A woman is made

When Freud declared that women’s anatomy is our destiny, I doubt he could have predicted just how many times his claim would be debunked. Feminists have long argued that gender is performed and not innate. Throughout history, the majority of feminists have argued that our biology does not define us, nor does it make us naturally inferior to men. However, it has certainly been used as an excuse to suppress our sex.

Before contraception, our biology certainly limited us. Most women were unable to control the number of children they had and spent the majority of their lives as nursing mothers. As lactating mammals, women had no option but to be around their children at all times. Men, on the other hand, were free to go out, roam and hunt.

From Beauvoir’s famous declaration: “one is not born, but rather becomes, a woman” to gender theorists today, much has been written about how we perform gender and how we are socialised to conform based on our biology. From the minute we’re born, gender expectations are placed on us and stereotyping begins.

Because it is mostly impossible to tell the difference between baby boys and girls, we dress them according to the gender we want them to be perceived as. Girls, assumed to be more delicate, are swathed in pink and feminine clothes. The toys they are provided encourage domesticity such as baby dolls and kitchen sets. Other sexualised dolls, like Barbies, serve another purpose: to perpetuate the beauty myth.

Toys are used to instil the cults of masculinity and femininity in children. Boys are given aggressive ‘manly’ toys such as guns and tanks. They are encouraged to be loud and violent. Their rowdy behaviour is justified and dismissed as ‘boys will be boys’. Loud, aggressive girls, on the other hand, are told to behave like ‘ladies’ or are declared tomboys, thus attributing the male gender to them, which implies the assumption that the realm of aggression solely belongs to the male.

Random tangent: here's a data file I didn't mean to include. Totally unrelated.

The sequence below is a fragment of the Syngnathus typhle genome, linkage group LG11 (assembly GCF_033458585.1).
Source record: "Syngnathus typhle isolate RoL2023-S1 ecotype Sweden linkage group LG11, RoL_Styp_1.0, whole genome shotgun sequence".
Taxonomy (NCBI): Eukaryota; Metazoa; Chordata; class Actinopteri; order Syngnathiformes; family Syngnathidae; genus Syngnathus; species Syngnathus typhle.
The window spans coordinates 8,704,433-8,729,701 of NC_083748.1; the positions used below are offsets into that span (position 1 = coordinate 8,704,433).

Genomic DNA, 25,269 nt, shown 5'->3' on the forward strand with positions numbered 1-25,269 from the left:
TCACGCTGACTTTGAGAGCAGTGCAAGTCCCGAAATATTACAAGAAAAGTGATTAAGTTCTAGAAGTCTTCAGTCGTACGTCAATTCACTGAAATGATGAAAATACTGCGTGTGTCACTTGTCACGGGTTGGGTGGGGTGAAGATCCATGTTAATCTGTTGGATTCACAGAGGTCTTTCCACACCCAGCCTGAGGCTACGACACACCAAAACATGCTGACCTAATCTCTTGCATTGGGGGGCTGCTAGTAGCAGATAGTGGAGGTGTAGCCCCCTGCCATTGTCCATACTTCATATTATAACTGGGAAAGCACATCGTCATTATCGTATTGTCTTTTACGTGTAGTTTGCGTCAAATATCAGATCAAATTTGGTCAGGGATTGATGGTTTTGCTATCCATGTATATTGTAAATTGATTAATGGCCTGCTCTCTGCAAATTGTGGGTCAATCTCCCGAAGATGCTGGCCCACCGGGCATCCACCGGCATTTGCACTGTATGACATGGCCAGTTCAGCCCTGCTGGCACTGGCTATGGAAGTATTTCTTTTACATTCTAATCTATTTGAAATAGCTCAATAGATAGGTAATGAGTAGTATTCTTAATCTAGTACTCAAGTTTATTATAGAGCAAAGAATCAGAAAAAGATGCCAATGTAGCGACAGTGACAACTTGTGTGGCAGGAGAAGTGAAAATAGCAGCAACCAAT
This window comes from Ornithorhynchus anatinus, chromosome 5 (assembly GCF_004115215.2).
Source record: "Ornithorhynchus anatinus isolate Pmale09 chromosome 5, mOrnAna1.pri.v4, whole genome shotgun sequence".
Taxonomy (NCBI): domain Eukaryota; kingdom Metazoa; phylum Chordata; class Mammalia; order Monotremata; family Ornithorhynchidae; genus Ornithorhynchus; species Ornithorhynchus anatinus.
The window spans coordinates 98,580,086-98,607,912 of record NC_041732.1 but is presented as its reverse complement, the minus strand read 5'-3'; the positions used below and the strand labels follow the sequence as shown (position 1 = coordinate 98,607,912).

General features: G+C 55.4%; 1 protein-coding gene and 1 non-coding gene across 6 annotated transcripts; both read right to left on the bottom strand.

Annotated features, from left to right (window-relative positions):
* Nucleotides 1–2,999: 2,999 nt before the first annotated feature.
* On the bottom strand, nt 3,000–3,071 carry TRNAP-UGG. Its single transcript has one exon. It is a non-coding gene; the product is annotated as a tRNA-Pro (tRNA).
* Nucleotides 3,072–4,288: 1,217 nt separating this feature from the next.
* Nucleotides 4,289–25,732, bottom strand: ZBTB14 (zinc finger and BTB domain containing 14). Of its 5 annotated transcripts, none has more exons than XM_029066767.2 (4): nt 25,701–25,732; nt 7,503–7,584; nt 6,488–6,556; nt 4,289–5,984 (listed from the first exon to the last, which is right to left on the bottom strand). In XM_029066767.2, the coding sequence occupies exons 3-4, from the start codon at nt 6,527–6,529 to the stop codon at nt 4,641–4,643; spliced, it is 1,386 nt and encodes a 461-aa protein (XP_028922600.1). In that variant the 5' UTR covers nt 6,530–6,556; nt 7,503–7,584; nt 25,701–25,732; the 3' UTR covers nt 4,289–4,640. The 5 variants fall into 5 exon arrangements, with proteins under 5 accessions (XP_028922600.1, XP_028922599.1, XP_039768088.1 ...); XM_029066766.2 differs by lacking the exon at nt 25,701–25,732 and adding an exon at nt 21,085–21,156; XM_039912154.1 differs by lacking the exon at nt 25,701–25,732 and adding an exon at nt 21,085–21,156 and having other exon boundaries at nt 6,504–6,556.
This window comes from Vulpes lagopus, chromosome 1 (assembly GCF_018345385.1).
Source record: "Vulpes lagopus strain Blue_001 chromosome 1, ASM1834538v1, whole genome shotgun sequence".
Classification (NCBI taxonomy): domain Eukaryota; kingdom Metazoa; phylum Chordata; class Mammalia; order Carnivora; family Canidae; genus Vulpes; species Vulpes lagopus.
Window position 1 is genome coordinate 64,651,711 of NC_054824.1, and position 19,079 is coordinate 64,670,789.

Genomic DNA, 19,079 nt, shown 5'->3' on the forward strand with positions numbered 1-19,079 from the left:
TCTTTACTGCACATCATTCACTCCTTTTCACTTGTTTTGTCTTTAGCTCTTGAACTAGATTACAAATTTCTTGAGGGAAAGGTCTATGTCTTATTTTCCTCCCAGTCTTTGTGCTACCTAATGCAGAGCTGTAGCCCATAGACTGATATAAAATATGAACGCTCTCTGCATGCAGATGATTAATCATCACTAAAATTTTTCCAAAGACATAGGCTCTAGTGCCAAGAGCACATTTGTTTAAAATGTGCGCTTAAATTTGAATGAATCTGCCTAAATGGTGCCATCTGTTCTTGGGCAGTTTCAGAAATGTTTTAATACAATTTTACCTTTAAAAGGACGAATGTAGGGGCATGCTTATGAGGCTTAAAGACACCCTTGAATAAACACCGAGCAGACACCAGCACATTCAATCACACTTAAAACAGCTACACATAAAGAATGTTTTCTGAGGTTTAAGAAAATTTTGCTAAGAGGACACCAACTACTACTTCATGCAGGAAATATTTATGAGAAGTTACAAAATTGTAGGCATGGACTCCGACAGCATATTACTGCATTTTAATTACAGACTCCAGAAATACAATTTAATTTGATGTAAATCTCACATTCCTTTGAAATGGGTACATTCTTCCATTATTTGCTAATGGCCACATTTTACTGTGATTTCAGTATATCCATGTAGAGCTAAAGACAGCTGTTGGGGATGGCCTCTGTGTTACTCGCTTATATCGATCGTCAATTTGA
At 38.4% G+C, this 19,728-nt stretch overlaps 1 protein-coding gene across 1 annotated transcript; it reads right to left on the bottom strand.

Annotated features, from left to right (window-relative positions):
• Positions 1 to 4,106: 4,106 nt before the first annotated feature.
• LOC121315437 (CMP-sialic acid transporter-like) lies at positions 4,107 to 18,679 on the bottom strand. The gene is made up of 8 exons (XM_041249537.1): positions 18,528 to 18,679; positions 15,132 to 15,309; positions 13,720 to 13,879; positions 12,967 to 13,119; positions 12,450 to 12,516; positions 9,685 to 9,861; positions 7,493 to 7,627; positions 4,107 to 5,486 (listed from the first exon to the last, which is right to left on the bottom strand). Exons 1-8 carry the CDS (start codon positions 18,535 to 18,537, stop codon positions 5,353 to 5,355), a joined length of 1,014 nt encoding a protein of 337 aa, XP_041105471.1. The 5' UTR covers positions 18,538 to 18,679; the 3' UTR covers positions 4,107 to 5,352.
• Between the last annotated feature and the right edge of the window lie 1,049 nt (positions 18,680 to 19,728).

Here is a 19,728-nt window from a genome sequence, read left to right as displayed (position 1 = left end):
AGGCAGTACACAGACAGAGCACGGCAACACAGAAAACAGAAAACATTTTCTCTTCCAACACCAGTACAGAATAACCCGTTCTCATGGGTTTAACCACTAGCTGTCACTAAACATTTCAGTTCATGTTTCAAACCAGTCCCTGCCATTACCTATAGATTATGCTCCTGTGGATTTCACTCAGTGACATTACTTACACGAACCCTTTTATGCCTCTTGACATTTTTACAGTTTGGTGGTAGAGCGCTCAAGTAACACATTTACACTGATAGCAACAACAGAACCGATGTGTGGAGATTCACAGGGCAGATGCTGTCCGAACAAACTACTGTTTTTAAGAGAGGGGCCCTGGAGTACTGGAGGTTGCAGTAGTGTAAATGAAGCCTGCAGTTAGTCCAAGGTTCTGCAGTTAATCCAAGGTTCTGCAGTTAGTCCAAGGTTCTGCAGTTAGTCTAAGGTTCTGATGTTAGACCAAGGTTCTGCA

Gender socialisation doesn’t begin and end in the home. We police each other to conform to gender throughout our lives, collectively, as a society. We judge parents who don’t teach their children to act normatively. We use language that reflects our biases: strong men are admirable, but strong women are often called aggressive. A man who cooks is a chef, but a woman who cooks is simply performing her duty as a woman.

Schools and teachers then further reinforce gender norms through various means such as encouraging children to segregate and bond with their own gender. Teachers discourage female students from traditionally male subjects like mathematics and the sciences.

We also often choose our careers based on what is considered appropriate for our gender and use terms to remind ourselves of what is traditionally a male or female career. For example, a female doctor is often referred to as a ‘lady doctor’ and male nurses are often called ‘male nurse’ instead of simply doctor and nurse.

Taking gender for granted, we assume it is a natural part of who we are. Those who conform may truly believe the essentialist view that sex and gender are the same, but when faced with those who don’t conform, especially physically, assumptions fall apart. In our culture, we have a third gender, the hijras who tow the fine line between men and women. Not quite men and not quite women, hijras confuse us and make us question if biology is indeed destiny.

The human obsession with gender reveals just how obsessed we, as a species, are with difference. At the end of the day, the only genetic difference between men and women is the one chromosome. Yet, based on that one tiny chromosome, we have decided to divide ourselves in two classes and women, unfortunately, have suffered for it.

Published in The News.